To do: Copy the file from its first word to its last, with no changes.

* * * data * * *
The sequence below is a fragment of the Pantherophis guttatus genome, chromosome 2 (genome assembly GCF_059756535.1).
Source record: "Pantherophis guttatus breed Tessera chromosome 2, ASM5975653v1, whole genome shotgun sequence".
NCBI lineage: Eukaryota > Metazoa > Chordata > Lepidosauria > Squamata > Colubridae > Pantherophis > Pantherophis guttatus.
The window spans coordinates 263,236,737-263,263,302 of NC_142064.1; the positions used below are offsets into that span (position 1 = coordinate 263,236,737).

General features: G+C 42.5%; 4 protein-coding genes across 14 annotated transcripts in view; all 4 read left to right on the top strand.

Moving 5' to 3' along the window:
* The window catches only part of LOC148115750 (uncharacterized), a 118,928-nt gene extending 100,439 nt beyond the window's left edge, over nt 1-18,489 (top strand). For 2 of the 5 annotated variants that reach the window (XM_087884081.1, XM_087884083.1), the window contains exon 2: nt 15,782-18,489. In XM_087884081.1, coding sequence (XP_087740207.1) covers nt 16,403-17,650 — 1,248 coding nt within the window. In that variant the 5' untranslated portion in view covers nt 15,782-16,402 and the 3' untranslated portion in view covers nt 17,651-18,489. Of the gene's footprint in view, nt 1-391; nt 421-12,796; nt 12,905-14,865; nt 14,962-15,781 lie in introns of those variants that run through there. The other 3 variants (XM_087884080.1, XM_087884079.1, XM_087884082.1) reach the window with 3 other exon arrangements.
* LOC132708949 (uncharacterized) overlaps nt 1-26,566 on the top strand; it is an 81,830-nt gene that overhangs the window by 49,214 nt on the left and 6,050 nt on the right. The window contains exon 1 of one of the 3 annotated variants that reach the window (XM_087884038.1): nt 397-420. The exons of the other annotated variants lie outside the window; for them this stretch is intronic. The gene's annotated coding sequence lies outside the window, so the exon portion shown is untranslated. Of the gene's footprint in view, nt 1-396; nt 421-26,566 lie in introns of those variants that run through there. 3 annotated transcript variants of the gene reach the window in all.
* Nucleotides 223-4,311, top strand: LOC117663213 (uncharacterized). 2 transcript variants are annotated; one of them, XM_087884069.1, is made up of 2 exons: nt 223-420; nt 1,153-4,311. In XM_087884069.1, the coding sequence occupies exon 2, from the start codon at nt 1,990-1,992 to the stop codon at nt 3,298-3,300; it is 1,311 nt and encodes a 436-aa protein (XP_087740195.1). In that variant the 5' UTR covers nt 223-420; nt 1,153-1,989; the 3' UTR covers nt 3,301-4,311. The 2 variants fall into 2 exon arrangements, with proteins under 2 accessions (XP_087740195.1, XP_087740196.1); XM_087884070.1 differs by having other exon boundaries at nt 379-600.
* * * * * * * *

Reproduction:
The sequence below is a fragment of the Pantherophis guttatus genome, chromosome 2 (genome assembly GCF_059756535.1).
Source record: "Pantherophis guttatus breed Tessera chromosome 2, ASM5975653v1, whole genome shotgun sequence".
NCBI lineage: Eukaryota > Metazoa > Chordata > Lepidosauria > Squamata > Colubridae > Pantherophis > Pantherophis guttatus.
The window spans coordinates 263,236,737-263,263,302 of NC_142064.1; the positions used below are offsets into that span (position 1 = coordinate 263,236,737).

General features: G+C 42.5%; 4 protein-coding genes across 14 annotated transcripts in view; all 4 read left to right on the top strand.

Moving 5' to 3' along the window:
* The window catches only part of LOC148115750 (uncharacterized), a 118,928-nt gene extending 100,439 nt beyond the window's left edge, over nt 1-18,489 (top strand). For 2 of the 5 annotated variants that reach the window (XM_087884081.1, XM_087884083.1), the window contains exon 2: nt 15,782-18,489. In XM_087884081.1, coding sequence (XP_087740207.1) covers nt 16,403-17,650 — 1,248 coding nt within the window. In that variant the 5' untranslated portion in view covers nt 15,782-16,402 and the 3' untranslated portion in view covers nt 17,651-18,489. Of the gene's footprint in view, nt 1-391; nt 421-12,796; nt 12,905-14,865; nt 14,962-15,781 lie in introns of those variants that run through there. The other 3 variants (XM_087884080.1, XM_087884079.1, XM_087884082.1) reach the window with 3 other exon arrangements.
* LOC132708949 (uncharacterized) overlaps nt 1-26,566 on the top strand; it is an 81,830-nt gene that overhangs the window by 49,214 nt on the left and 6,050 nt on the right. The window contains exon 1 of one of the 3 annotated variants that reach the window (XM_087884038.1): nt 397-420. The exons of the other annotated variants lie outside the window; for them this stretch is intronic. The gene's annotated coding sequence lies outside the window, so the exon portion shown is untranslated. Of the gene's footprint in view, nt 1-396; nt 421-26,566 lie in introns of those variants that run through there. 3 annotated transcript variants of the gene reach the window in all.
* Nucleotides 223-4,311, top strand: LOC117663213 (uncharacterized). 2 transcript variants are annotated; one of them, XM_087884069.1, is made up of 2 exons: nt 223-420; nt 1,153-4,311. In XM_087884069.1, the coding sequence occupies exon 2, from the start codon at nt 1,990-1,992 to the stop codon at nt 3,298-3,300; it is 1,311 nt and encodes a 436-aa protein (XP_087740195.1). In that variant the 5' UTR covers nt 223-420; nt 1,153-1,989; the 3' UTR covers nt 3,301-4,311. The 2 variants fall into 2 exon arrangements, with proteins under 2 accessions (XP_087740195.1, XP_087740196.1); XM_087884070.1 differs by having other exon boundaries at nt 379-600.